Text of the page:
Simple, standard, competent prenatal care and screening is often not adequately delivered to Black mothers, studies have shown, and there are several reasons, most prominent among them an undeniable systemic bias that minimizes the concerns of Black women.

Several studies have shown that doctors and medical professionals often underestimate pain levels of Black Americans and undertreat their conditions as a result. A 2016 study found that half of 400-plus resident doctors and medical students surveyed held false and unfounded beliefs about the pain threshold of Black people, beliefs that often led them to “make less accurate treatment recommendations.”

This is especially true with Black women during pregnancy.

Black women “are not monitored as carefully as white women are,” Ana Langer of Harvard’s T.H. Chan School of Public Health told the American Heart Association in 2019. “When they do present with symptoms, they are often dismissed.”

A Crisis of Morality

At the start of this week’s panel discussion in NC, organizers showed a video about Kira Johnson, a Black woman who died in a Los Angeles hospital after what was supposed to be a routine C-section. 

She started bleeding while in the recovery room, and though nurses ordered a CT scan, which would have shown the source of the bleeding, the scan was never conducted despite pleading from both Johnson and her husband, and despite several other signs of a serious problem. 

Ten hours after the tests were ordered, surgeons operated on Johnson to see what was going on, cutting along the same incision they made to deliver her child. They found three liters of blood in her abdomen. During the C-section, doctors had unknowingly lacerated her bladder, and a CT scan would have shown them the problem in time to solve it. 

Johnson died during the operation. 

“It astonishes me that with all of our advances we pride ourselves on in the health and human services field, that we have not managed to solve the crisis of Black maternal health,” Care Ring’s Montgomery said.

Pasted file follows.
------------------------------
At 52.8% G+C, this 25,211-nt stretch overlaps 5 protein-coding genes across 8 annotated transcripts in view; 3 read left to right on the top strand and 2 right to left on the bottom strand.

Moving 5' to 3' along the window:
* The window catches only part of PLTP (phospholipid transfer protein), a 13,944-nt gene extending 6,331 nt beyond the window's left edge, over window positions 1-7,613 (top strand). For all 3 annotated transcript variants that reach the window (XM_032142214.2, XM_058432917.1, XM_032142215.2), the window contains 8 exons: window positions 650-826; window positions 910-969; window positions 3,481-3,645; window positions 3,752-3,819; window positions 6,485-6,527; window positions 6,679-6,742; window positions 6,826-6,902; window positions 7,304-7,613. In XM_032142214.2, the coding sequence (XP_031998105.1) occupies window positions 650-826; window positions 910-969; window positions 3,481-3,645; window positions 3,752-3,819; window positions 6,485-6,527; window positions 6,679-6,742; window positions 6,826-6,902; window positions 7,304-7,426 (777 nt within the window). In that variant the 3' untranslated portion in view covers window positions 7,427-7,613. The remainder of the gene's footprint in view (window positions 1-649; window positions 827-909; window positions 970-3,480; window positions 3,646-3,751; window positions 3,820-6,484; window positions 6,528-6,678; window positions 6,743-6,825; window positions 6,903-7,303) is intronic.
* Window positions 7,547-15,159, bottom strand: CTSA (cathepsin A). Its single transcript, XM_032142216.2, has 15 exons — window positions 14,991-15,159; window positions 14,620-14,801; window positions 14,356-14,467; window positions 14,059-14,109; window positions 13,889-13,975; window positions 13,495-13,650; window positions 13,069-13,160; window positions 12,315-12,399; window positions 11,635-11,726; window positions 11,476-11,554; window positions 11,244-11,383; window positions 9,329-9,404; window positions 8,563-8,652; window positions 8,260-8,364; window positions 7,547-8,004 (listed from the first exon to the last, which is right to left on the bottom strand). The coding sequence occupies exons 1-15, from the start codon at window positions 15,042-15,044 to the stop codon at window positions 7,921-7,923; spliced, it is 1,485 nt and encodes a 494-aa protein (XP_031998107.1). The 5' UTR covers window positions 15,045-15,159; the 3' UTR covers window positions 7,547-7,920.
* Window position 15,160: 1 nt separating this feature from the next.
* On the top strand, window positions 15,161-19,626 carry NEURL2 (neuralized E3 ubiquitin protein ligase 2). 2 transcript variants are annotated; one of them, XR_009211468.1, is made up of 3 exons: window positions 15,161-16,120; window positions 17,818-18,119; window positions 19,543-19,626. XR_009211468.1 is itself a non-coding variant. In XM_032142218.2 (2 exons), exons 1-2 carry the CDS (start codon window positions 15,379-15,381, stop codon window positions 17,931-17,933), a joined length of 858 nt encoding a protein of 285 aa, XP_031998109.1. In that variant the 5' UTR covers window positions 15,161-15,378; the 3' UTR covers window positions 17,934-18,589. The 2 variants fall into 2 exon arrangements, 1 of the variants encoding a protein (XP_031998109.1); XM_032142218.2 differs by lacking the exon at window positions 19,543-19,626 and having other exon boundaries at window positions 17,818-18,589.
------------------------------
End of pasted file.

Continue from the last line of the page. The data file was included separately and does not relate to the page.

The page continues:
“Why in North Carolina,” she asked, “are we 46% more likely to experience preterm birth?”

“Why is it that my child in my beloved county is five times more likely to die in his first year of life as compared with other races?”

“Where is the intentionality to protect what should be one of the most joyful and momentous occasions of a woman’s life?”

It is, she said, “a crisis of both morbidity and morality.” 

What Can Be Done

Adams has introduced several pieces of legislation aimed at solving the problem, including the Kira Johnson Act, which was folded into a larger series of bills that have passed the House but have not gotten a vote in the Senate. She and other lawmakers are also pushing for a similar “Momnibus” act that would, among many other things, make targeted investments in community-based organizations, and train doctors in recognizing bias and racism.

Care Ring is one of these community-based groups the legislation seeks to better fund.

Care Ring provides “culturally competent, affordable and situationally sensitive professionnels,” Montgomery said, who offer several vital services for 500 low-income pregnant women in Mecklenburg County, including home visitation and telehealth services to monitor symptoms, resources for substance abuse and depression, and postpartum services.

The dividends are paying off, she said, adding that 94% of the women Care Ring works with have babies born at healthy rates and are less likely to have postpartum depression.

“While we as Black women are at the center of this continued crisis,” Montgomery said, “I also have confidence that we ourselves will be at the helm of the solution.”

And the solution starts, the panel said, with increasing the spotlight on the problem beyond a single designated week. 

Before her pregnancy, Isaac said, “I had no idea there was a Black maternal health crisis.”

She continued: “We need to amplify these voices, and amplify this conversation, not just this week but throughout the whole year.”